The World Health Organization says it is investigating what appears to be an epidemic of acute hemorrhagic fever syndrome in northern Angola. The disease, so far, has claimed at least 39 lives.

The World Health Organization says it only recently learned of this outbreak which has been ongoing since January. WHO Spokeswoman, Fadela Chaib, says the disease is centered in Uige Province in northern Angola.

She says health workers are baffled by the origin of the disease and suspect it may be an acute hemorrhagic fever. But, she adds there are some puzzling aspects which cast doubt on this view.

"We are a little bit concerned because these 39 deaths are mainly children under the age of five," Ms. Chaib explained. "Usually, when you have an hemorrhagic fever, it does not matter whether you are an adult or a child."

Ms. Chaib says the World Health Organization has experts in Brazzaville in the Republic of Congo and in Angola who are following this situation closely.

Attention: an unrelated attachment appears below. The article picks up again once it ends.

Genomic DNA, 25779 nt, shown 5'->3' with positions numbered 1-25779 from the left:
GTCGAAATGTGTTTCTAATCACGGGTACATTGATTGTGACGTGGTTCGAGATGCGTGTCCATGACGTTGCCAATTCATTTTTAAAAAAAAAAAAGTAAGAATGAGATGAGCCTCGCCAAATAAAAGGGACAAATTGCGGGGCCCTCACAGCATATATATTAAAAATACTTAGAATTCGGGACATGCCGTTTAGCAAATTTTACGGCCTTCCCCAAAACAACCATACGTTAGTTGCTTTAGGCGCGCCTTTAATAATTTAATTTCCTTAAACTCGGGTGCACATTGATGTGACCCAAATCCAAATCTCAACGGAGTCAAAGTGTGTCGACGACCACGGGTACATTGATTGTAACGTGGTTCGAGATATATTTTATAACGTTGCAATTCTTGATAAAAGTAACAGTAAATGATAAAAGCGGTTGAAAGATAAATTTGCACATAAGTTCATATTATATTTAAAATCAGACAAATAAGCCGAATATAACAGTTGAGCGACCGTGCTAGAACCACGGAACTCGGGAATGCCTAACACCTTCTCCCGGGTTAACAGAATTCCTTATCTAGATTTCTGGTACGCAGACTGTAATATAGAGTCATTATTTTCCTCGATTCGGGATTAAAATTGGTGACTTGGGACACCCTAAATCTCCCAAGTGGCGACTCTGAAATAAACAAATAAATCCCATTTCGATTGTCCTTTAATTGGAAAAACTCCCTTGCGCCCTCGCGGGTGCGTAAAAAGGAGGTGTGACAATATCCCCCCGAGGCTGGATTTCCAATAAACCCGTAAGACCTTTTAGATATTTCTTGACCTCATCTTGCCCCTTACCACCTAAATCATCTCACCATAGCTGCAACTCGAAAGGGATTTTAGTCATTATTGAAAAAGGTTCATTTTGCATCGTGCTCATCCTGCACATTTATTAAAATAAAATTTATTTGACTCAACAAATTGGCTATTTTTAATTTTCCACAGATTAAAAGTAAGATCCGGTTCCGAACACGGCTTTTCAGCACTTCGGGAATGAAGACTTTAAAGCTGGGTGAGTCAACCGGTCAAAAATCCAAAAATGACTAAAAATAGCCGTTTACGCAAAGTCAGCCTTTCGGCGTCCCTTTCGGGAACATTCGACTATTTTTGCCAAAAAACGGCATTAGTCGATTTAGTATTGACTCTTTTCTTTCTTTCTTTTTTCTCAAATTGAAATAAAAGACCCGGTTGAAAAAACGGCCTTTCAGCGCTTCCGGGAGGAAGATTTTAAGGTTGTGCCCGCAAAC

"The national authorities in Angola are leading the investigation and they have taken samples to be sent to laboratories in order to determine what this disease is in fact - if it is Ebola or something else," she explained. "The symptoms of the fever are high fever, bleeding and vomiting. It is not really typical, as I said because it is children who are the most affected."

The WHO spokeswoman says acute hemorrhagic fever and ebola are both very contagious diseases. As a precautionary measure, she says WHO has alerted members of its rapid response network in Africa to the potential dangers. She says supplies of protective equipment for the investigation and management of suspected cases are being sent to the affected area.

Ms. Chaib says WHO hopes to have results from the analysis of the samples within a week.